Image: An illustration for a book of science by Sebastian Münster, 1600. [Public domain, via Wikimedia Commons.]

 

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San Giuseppe

The Finns have had their St. Urho’s Day and the Irish their St. Patrick’s Day, and now it’s the Italians’ turn, for it is St. Joseph’s Day––the Festa of San Giuseppe. In a land where so many of the vast multitude of saints are held dear and daily called upon and spoken to like members of the family, Joseph is one of the most beloved. Joseph, foster father to Gesù Bambino. In Italy, it is Father’s Day.

Those who are devoted to San Giuseppe may build an altar in their homes. Grandma Cutrone would do this. The parish priest would come to her home and bless the altar. Beneath the statue of St. Joseph, baskets of oranges. On the feast day, today, friends and neighbors would stop by and bring gifts to the altar and when they left, Grandma would send them home with an orange and a box of animal crackers.

What is central to our celebration, though, are Zeppole. They make their appearance in Italian bakeries at this time of year, especially today. In the more popular bakeries, you might find rolling racks full of trays of them behind the counter; they’ll be making so many of them, they won’t possibly fit them all inside the display case.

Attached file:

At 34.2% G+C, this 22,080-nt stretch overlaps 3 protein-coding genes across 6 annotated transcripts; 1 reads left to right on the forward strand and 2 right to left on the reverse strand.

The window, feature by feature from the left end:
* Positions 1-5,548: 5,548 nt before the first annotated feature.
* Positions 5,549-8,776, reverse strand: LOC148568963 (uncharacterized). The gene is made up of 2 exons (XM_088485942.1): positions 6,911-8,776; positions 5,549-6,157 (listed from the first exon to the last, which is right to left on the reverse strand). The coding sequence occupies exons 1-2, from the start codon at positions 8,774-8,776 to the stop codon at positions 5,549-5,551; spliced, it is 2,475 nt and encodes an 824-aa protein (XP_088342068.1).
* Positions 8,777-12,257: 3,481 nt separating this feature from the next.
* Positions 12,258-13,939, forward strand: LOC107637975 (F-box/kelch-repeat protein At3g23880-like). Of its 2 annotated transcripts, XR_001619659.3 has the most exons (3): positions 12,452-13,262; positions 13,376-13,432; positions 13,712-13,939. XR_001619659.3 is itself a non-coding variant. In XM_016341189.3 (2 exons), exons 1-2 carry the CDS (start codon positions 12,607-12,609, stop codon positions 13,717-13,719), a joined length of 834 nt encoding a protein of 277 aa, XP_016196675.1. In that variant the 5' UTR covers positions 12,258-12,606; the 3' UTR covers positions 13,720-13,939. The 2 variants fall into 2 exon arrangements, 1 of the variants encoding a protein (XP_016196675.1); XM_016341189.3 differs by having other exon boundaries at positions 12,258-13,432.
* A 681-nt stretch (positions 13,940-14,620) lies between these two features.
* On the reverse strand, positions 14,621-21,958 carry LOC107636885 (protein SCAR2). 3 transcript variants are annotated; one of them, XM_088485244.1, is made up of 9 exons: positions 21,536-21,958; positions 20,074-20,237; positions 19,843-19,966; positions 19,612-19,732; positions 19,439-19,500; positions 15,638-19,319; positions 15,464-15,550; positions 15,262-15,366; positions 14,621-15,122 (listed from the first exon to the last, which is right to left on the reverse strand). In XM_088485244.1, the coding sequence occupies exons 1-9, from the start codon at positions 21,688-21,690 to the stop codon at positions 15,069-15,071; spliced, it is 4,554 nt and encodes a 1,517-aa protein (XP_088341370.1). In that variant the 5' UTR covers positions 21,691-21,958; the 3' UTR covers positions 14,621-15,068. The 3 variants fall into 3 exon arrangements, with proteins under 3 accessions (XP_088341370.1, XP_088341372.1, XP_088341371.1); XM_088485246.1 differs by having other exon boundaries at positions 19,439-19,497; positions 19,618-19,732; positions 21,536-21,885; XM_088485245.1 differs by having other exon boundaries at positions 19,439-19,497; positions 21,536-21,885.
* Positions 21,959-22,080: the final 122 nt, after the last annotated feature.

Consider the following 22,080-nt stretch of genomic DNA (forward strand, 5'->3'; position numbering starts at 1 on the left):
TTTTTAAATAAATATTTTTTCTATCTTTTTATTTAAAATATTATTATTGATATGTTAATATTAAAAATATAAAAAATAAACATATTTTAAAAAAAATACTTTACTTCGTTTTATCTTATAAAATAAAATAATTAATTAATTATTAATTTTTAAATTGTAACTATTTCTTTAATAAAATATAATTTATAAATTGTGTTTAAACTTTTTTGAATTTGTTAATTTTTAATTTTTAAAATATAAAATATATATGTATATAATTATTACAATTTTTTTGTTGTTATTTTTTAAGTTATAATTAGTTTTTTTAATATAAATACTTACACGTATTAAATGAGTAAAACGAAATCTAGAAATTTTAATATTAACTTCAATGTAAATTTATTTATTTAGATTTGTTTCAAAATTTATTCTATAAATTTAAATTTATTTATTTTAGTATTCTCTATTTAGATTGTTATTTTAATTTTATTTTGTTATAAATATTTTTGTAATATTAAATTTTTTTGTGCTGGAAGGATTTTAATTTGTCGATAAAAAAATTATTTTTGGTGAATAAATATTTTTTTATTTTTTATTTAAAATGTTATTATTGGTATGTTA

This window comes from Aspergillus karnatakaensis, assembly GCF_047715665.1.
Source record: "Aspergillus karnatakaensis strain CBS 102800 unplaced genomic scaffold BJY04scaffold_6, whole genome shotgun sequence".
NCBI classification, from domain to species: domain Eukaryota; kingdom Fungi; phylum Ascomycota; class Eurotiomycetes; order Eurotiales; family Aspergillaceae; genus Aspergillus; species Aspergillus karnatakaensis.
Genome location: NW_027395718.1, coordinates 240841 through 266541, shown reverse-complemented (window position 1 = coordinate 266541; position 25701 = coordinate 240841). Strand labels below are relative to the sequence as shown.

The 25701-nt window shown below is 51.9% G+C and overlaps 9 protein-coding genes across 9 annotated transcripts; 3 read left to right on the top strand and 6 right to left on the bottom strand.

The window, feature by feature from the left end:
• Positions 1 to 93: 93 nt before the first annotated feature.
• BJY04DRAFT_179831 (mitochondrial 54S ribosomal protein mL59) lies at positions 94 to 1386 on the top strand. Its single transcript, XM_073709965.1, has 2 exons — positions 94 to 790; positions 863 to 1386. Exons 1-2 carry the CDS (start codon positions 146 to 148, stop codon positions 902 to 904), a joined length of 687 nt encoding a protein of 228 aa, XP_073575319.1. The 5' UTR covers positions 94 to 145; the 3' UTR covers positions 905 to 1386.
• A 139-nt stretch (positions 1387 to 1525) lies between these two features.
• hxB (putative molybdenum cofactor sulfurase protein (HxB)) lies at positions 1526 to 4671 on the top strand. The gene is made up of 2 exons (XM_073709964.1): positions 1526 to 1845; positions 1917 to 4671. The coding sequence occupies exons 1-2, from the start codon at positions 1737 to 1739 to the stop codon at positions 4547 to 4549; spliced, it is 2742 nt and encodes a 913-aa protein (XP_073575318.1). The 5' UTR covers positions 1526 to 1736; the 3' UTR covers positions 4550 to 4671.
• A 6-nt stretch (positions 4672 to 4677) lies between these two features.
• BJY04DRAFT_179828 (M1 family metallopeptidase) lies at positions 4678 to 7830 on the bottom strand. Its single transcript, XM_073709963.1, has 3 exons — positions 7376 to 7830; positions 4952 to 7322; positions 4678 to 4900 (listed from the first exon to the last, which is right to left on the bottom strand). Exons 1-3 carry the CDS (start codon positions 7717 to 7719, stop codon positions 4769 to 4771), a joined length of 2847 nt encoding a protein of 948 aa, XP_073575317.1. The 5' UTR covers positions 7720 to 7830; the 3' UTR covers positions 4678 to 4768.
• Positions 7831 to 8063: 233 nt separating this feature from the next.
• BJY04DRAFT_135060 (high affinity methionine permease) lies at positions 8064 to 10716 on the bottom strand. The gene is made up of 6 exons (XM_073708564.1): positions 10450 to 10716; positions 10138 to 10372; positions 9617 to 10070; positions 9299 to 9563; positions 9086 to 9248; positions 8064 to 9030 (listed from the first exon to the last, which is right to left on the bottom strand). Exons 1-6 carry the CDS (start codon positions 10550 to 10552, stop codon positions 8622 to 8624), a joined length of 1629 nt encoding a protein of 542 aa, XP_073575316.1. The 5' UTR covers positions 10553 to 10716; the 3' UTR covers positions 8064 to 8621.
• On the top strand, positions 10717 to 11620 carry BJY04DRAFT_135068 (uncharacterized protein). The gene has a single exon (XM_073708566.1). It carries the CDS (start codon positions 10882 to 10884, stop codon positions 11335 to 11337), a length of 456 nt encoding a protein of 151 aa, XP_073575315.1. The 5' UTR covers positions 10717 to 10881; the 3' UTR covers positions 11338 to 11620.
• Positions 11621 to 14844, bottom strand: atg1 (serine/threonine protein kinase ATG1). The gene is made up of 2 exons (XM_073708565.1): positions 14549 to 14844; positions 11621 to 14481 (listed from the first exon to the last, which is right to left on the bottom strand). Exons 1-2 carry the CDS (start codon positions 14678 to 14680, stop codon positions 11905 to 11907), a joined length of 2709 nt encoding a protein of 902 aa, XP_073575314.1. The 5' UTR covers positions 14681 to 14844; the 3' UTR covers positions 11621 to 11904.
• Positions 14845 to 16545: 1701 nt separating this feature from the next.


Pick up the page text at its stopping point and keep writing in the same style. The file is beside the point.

Zeppole are pastries of fried or baked dough, generous in size, each typically something you could fit into two open hands. They are filled with custard and often include a few cherries on top. There are also sfinci, related to zeppole, but filled with sweetened ricotta cream, perhaps with a few small chocolate chips, very much like a cannoli filling. Variations of these sweets, in name and in shape and ingredients, exist throughout Italy for the feast of San Giuseppe, but it is in the South, from where my family hails, that they are best known. Both sfinci and zeppole are pastries with histories that go back many centuries, with names that come out of the Arabic influence on the region. How far back do they go? The ancient Romans made fried pastries each year on the 17th of March in honor of Bacchus, and it is thought that the zeppole and sfinci we make today are direct descendants of those long ago sweets of springtime.

This St. Joseph’s Day, Lent has barely just begun. Usually, when Lent begins in February, it is St. Joseph’s Day that provides a day to step away from weeks of the season’s otherwise somber restraint to enjoy rich and festive pastries. If you’ve given up sweets for Lent, it can be a tough choice, whether to celebrate St. Joseph’s Day with zeppole or not. But, my friends, it is but one day a year, and for my people, these pastries are perhaps the highlight of the entire month of March. If you celebrate––and you know I hope you do––do so knowing you have an entire nation behind you.